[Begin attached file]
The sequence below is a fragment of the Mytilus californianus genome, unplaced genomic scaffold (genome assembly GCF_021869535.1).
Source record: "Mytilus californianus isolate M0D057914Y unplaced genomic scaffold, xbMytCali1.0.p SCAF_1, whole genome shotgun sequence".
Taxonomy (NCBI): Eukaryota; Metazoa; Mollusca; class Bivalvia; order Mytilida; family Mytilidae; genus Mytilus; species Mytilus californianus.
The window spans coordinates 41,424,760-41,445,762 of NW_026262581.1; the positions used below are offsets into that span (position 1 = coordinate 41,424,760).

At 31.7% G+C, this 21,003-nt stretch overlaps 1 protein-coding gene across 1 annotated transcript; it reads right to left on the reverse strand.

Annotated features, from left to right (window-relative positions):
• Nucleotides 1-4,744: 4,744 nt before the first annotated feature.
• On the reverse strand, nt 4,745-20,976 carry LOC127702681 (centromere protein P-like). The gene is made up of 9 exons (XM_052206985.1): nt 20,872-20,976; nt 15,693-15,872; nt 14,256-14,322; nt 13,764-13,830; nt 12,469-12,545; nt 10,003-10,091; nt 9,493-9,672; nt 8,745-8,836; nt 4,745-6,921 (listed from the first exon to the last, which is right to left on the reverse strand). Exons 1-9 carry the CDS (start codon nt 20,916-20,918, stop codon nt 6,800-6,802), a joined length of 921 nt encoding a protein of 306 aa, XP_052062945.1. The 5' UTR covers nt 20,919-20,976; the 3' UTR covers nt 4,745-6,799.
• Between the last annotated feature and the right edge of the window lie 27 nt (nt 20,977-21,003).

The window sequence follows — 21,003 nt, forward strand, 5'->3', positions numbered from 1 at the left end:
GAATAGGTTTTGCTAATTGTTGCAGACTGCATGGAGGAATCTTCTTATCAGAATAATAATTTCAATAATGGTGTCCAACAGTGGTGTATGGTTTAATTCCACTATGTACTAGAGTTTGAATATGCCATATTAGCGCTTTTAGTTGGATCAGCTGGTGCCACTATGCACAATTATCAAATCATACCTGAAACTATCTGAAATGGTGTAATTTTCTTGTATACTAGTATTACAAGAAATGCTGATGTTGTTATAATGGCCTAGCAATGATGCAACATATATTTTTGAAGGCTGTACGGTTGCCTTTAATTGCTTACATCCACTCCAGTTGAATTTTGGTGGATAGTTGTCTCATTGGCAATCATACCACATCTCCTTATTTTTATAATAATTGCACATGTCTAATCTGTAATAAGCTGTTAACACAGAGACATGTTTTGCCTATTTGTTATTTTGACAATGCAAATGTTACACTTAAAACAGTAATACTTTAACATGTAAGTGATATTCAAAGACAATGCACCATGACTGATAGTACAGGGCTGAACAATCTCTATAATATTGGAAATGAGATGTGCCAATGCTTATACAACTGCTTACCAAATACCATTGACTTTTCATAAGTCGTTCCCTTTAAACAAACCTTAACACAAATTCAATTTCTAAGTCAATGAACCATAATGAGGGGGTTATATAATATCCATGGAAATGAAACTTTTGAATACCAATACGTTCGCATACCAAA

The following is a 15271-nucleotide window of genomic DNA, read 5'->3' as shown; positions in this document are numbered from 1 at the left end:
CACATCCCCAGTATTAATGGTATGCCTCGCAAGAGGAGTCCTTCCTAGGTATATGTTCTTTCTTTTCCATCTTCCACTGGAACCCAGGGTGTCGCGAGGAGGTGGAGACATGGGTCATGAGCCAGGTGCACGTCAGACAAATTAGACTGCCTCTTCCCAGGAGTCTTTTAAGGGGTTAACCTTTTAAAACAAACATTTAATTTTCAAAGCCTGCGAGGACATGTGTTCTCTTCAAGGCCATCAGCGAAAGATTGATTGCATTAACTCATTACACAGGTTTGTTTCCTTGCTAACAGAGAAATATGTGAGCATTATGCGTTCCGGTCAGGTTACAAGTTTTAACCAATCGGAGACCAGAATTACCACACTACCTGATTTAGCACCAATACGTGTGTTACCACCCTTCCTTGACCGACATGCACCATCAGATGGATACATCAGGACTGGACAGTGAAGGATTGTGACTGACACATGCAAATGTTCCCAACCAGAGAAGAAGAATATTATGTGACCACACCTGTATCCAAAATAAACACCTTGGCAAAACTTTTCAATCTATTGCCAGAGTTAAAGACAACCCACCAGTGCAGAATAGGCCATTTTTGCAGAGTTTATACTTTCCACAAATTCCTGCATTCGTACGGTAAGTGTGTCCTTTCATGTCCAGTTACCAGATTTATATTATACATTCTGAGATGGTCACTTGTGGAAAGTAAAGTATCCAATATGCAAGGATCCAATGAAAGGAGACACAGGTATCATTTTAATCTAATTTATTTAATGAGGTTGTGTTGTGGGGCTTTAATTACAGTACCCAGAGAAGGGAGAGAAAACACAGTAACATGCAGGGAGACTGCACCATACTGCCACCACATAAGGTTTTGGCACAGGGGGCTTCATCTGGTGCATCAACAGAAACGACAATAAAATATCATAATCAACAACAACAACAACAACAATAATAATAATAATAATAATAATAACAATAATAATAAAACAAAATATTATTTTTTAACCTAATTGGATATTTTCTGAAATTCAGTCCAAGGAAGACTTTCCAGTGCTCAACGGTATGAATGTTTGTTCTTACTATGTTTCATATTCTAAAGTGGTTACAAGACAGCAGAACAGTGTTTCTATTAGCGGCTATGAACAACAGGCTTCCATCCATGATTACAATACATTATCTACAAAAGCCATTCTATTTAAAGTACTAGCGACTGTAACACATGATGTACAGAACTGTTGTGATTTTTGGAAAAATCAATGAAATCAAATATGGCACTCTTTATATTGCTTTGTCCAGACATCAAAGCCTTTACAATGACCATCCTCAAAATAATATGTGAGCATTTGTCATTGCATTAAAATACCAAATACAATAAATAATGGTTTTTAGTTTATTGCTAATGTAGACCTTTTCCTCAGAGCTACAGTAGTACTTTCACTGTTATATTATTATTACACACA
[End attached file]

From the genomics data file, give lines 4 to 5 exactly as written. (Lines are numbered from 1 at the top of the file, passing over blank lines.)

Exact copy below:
The window spans coordinates 41,424,760-41,445,762 of NW_026262581.1; the positions used below are offsets into that span (position 1 = coordinate 41,424,760).

At 31.7% G+C, this 21,003-nt stretch overlaps 1 protein-coding gene across 1 annotated transcript; it reads right to left on the reverse strand.